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Russian Opposition Party Denied Registration


Former Deputy Prime Minister Boris Nemtsov and former Prime Minister Mikhail Kasyanov with ally Vladimir Ryzhkov (left to right) at a rally in Moscow in April
Russia's Justice Ministry said today the new opposition party established by Russia's leading opposition figures would not be registered, RFE/RL's Russian Service reports.

The ministry's press service informed journalists that the decision not to register the People's Freedom Party (known as PARNAS) was made due to "the inconsistency in the party's charter and other documents filed for the official registration."

PARNAS was founded in December by former Prime Minister Mikhail Kasyanov, former Deputy Prime Minister Boris Nemtsov, Vladimir Milov, and Vladimir Ryzhkov.

The PARNAS leadership says the party has 53 regional branches and 46,000 members.

Nemtsov told RFE/RL today that the decision not to register the party was politically motivated.

Meanwhile, Kasyanov said the authorities were not interested in having a new opposition party appear on the scene on the eve of the presidential election, which is scheduled for next year.

U.S. Secretary of State Hillary Clinton said the United States was "disappointed" by the Russian Justice Ministry's refusal to register PARNAS.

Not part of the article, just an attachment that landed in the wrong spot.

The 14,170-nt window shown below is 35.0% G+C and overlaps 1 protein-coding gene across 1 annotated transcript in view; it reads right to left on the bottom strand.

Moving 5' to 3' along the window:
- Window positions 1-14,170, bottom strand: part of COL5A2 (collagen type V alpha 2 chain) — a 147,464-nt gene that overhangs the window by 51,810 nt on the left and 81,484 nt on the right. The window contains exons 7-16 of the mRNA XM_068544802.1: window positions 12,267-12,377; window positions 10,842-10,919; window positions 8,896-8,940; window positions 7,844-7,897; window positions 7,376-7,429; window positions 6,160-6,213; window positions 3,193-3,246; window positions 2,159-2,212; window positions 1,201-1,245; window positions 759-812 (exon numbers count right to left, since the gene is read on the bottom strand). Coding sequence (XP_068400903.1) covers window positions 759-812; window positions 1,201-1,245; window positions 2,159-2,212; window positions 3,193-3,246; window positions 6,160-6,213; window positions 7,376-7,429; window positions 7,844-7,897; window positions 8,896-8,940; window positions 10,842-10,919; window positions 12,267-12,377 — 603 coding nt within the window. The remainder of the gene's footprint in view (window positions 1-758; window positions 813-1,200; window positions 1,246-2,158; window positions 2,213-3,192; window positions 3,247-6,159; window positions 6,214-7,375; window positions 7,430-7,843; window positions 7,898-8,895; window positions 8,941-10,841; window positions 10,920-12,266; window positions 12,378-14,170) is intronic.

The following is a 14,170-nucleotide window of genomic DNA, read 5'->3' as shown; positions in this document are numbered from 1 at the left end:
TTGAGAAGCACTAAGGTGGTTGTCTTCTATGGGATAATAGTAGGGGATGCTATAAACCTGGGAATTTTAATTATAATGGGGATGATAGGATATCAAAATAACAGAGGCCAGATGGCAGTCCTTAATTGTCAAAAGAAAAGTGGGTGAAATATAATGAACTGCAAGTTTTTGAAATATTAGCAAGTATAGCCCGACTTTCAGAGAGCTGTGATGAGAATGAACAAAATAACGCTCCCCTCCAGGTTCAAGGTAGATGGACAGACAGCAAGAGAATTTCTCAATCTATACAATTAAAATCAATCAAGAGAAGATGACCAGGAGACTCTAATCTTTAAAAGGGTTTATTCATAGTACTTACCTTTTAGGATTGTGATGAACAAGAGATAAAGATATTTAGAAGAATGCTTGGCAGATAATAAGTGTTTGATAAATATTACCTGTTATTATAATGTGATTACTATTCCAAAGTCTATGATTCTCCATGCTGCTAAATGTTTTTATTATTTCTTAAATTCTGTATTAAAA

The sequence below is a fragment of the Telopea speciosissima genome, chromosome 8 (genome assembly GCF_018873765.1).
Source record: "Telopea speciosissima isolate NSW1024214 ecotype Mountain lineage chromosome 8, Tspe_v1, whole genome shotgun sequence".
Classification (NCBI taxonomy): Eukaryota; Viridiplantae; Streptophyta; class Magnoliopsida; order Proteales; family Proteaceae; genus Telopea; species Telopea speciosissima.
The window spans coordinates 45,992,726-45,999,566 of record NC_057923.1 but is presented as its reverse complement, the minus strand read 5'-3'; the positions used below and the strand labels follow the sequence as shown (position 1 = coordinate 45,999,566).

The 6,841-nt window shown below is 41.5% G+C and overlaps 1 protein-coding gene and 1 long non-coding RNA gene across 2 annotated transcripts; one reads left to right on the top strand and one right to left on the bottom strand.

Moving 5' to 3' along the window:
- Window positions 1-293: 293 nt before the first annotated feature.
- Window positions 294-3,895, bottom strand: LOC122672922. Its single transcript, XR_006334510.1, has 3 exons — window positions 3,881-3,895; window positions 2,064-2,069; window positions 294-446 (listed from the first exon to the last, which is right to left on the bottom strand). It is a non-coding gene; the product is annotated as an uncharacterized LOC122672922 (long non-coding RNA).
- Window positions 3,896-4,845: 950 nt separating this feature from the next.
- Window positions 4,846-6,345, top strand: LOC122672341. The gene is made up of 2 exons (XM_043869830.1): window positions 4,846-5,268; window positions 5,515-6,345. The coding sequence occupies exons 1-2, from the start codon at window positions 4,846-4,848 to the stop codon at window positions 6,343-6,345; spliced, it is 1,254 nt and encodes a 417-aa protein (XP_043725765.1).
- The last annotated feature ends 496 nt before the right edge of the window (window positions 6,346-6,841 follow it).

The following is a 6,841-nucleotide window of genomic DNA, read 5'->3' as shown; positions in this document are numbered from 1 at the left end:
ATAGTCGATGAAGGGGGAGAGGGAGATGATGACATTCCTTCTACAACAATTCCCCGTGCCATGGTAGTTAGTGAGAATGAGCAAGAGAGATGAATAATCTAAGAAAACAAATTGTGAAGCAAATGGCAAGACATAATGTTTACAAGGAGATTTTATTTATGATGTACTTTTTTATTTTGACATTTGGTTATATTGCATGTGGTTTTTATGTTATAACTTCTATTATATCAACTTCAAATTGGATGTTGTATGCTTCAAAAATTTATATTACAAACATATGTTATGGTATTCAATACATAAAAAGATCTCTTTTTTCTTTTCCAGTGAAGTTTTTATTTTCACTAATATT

Clinton said in a statement that the action effectively barred PARNAS from participating in Russia's upcoming Duma elections.

A spokesperson for European Union foreign-policy chief Catherine Ashton expressed concern at the decision to deny the party registration.

"The difficulties faced by political parties in registering for elections effectively constrain political competition in Russia, reduce the choice available to its electorate, and show that there are real obstacles to political pluralism in the country," the spokesperson said in a statement.

"Political pluralism is a cornerstone of democracy and modern society, and a source of political legitimacy."

Moscow-based Russian political observer Andrei Piontkovsky told RFE/RL the Justice Ministry's decision was "much expected."

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